Buying or Renting
Rent first. You knew I would say that, didn’t you? But it’s a good idea. That way, in a year’s time, you’ll know what areas in Malta you’ll like or don’t like, what kind of place you can afford, what you get for your money in Malta, etc.
Besides, the housing market in Malta is at an all-time unreasonable high—just as it was in the US and Spain before the proverbial bubble burst. If you really want to buy—rent, wait a year or two—and then look around.
We ended up renting an old-style Maltese townhouse when we came here in October, 2008. It was the first place we saw and we paid 500 Euros/month for it. Compared to the US, this was a good deal. We were seduced by the little enclosed yard and the roof which we turned into a roof garden.
For particulars, please see the following article:
Live like the Maltese
Maybe you'll be on this Mediterranean island for only a couple of weeks. Or maybe you're thinking of living here for several months to find out if Malta is a place you want to retire to. What kind of living arrangement should you make?
The landlord, who we loved at first (of course), told us that we could be in here for years; it was his boyhood home and he wanted a couple just like us who would take care of the place.
Well, we did love the place despite the fact that the toilet wouldn’t flush, the refrigerator door wouldn’t close, tiles were missing, there was mold on many ceilings and walls—all the things that he would said he would fix—and didn’t.
We did a lot of repairs ourselves. After only three months, he started asking us if we wanted to buy the place. We said no, it was too high priced, etc. This continued for another six months until the landlord said he was putting in on the market. Then he started bringing people in to see it—which ruined the place for us. As of now—Feb, 2010—we’re looking for another place to rent on a more guaranteed long-term basis. And this time—it will be a modern apartment with a large terrace.
I don’t regret the townhouse; I wish it had been a better arrangement. We’ll probably never to be able to rent a townhouse like the one we had. But I’m glad we did it. It was a good first year in it.
Before you rent or buy, here are some things you should know:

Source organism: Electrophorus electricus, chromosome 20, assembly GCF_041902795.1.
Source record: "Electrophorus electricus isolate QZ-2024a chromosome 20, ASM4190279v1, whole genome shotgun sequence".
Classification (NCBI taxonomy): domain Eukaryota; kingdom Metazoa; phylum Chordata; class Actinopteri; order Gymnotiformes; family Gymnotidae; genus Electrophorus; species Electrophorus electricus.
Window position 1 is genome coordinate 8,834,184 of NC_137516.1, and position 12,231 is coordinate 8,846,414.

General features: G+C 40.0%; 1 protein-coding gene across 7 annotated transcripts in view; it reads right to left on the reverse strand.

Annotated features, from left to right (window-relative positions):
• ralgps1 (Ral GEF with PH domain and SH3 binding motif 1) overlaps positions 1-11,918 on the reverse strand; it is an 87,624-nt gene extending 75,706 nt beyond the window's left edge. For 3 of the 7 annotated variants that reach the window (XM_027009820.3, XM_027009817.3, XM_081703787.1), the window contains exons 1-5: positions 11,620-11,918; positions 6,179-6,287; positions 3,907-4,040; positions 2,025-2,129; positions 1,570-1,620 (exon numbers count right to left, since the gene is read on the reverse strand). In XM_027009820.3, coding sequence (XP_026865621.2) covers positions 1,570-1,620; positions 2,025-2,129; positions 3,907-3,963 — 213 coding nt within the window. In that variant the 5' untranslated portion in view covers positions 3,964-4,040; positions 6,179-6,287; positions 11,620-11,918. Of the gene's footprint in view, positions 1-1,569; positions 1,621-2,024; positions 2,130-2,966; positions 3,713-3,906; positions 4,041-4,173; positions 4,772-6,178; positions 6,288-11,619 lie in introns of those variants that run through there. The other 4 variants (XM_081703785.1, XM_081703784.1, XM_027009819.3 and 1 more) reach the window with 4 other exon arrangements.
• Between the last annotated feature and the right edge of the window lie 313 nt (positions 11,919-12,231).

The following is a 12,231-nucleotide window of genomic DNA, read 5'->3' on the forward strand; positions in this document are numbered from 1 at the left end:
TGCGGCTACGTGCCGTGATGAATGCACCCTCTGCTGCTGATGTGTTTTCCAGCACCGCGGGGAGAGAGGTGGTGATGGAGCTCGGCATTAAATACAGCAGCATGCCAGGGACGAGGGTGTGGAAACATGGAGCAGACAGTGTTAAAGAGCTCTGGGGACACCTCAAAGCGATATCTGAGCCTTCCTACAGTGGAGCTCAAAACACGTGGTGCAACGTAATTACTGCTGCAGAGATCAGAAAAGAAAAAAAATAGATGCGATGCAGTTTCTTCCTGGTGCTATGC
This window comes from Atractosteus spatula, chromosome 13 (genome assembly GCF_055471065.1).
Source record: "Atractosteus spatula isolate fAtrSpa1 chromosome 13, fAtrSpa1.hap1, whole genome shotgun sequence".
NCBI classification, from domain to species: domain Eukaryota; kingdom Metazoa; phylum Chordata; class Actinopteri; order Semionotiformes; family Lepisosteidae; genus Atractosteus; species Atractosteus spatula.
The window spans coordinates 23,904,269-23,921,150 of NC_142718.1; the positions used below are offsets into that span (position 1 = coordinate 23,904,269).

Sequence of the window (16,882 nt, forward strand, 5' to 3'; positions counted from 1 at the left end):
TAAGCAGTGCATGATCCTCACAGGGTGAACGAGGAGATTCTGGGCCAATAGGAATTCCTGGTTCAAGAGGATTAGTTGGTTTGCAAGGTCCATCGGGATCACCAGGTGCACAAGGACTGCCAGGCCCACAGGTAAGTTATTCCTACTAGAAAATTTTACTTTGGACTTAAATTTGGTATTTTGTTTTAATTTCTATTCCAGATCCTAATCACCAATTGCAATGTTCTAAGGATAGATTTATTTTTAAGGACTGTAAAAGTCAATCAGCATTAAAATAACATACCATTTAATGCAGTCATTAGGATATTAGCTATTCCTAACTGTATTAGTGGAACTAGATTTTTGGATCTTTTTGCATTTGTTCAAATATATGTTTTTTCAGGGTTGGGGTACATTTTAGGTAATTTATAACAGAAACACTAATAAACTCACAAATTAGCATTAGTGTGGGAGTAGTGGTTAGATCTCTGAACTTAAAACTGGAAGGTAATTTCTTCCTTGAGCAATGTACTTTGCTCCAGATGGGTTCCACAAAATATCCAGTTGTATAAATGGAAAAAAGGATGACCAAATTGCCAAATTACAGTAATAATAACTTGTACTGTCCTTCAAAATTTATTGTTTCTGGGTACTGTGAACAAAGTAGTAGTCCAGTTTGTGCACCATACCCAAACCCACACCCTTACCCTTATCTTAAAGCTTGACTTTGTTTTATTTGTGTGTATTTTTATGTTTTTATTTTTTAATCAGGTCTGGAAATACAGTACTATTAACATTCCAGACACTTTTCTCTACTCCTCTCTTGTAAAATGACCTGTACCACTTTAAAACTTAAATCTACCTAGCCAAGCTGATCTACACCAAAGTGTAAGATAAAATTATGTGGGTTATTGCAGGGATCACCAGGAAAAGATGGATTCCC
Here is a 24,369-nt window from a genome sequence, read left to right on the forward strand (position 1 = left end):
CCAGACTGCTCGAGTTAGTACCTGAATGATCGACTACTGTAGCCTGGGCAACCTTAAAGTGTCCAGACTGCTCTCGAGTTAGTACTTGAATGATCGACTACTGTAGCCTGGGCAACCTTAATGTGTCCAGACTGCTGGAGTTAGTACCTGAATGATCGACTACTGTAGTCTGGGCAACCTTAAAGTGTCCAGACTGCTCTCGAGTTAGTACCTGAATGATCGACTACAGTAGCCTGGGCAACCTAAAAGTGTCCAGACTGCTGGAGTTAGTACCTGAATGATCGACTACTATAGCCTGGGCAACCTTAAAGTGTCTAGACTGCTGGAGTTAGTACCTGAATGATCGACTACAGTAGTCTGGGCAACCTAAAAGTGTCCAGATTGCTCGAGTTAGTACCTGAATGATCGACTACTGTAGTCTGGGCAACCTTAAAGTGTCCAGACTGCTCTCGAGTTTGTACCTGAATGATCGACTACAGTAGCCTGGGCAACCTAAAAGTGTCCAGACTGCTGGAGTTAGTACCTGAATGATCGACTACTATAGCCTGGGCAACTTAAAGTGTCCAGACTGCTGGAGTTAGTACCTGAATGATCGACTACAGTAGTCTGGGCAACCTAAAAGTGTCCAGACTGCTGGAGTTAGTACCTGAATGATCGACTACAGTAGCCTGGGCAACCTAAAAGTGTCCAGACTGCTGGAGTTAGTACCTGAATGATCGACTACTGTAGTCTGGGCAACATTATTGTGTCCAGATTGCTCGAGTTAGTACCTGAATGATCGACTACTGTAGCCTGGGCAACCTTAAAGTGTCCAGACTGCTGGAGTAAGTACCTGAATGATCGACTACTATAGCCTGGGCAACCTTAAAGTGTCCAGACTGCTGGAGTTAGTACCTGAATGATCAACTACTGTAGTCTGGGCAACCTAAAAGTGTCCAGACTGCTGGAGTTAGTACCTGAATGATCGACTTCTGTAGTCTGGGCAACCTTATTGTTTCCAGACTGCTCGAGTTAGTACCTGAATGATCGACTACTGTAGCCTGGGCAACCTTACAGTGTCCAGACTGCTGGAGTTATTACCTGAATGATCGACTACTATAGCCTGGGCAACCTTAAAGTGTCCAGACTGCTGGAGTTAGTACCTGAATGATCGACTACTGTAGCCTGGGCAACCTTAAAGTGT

1. You cannot trust what you see online on the real estate websites. Many places you see were rented years ago and no longer exist! When they rent a place, they often don’t take it offline. On the other hand, sometimes you'll see a place that is available in the future—say, 2012. That means, believe it or not—that the place is currently rented and you can reserve it for when the renters move out! The only reliable way you can
2. Get every single thing in writing—what you want repaired before you rent or buy.
3. When you like a place, don’t take it—renting or buying—until you go the neighborhood at night. There are things and sounds at night that don’t happen in the daytime when people are at work or kids at school. We walked through a couple of neighborhoods where deaf people lived and the TV’s were on so loud throughout the neighborhood that we couldn’t stand it. Also listen for—and it won’t be hard to hear—screaming babies or yelping dogs—which mysteriously appear at night on the street where you live.
4. The worst thing than can happen is that construction starts right next to or across from your apartment. Malta is, unfortunately, constantly under construction. So if you see a permit for construction anywhere near you, you MUST check out when it’s to begin. Call the authority listed on the permit. Don’t ask the landlord or real estate broker; they will only tell you that the permit is there for nothing.
5. Most places for rent are furnished. This is different than the US—where most places come unfurnished. The apartment/flat may have good or bad furniture. If you have come with your own furniture to Malta, then you need to find out right from the beginning if the landlord is willing to remove some or all of the furniture he has supplied.